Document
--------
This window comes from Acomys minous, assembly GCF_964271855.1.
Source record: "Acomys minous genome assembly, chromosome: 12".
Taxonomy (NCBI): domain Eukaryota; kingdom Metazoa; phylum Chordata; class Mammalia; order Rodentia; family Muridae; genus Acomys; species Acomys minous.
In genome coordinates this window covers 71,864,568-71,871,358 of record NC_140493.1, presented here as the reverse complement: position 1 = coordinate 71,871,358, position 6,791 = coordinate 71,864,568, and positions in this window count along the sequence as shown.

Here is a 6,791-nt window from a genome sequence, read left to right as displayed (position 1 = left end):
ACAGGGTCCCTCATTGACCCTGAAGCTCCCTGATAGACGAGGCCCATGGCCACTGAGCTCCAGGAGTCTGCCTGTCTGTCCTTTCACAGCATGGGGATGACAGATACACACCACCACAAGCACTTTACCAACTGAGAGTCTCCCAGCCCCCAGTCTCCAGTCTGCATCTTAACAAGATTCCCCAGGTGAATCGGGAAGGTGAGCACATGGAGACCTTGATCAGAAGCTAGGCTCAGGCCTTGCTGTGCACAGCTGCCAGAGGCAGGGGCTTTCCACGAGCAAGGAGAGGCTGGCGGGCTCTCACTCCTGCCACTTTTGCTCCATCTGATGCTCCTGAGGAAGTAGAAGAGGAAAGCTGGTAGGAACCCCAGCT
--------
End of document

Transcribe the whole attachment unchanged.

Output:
This window comes from Acomys minous, assembly GCF_964271855.1.
Source record: "Acomys minous genome assembly, chromosome: 12".
Taxonomy (NCBI): domain Eukaryota; kingdom Metazoa; phylum Chordata; class Mammalia; order Rodentia; family Muridae; genus Acomys; species Acomys minous.
In genome coordinates this window covers 71,864,568-71,871,358 of record NC_140493.1, presented here as the reverse complement: position 1 = coordinate 71,871,358, position 6,791 = coordinate 71,864,568, and positions in this window count along the sequence as shown.

Here is a 6,791-nt window from a genome sequence, read left to right as displayed (position 1 = left end):
ACAGGGTCCCTCATTGACCCTGAAGCTCCCTGATAGACGAGGCCCATGGCCACTGAGCTCCAGGAGTCTGCCTGTCTGTCCTTTCACAGCATGGGGATGACAGATACACACCACCACAAGCACTTTACCAACTGAGAGTCTCCCAGCCCCCAGTCTCCAGTCTGCATCTTAACAAGATTCCCCAGGTGAATCGGGAAGGTGAGCACATGGAGACCTTGATCAGAAGCTAGGCTCAGGCCTTGCTGTGCACAGCTGCCAGAGGCAGGGGCTTTCCACGAGCAAGGAGAGGCTGGCGGGCTCTCACTCCTGCCACTTTTGCTCCATCTGATGCTCCTGAGGAAGTAGAAGAGGAAAGCTGGTAGGAACCCCAGCT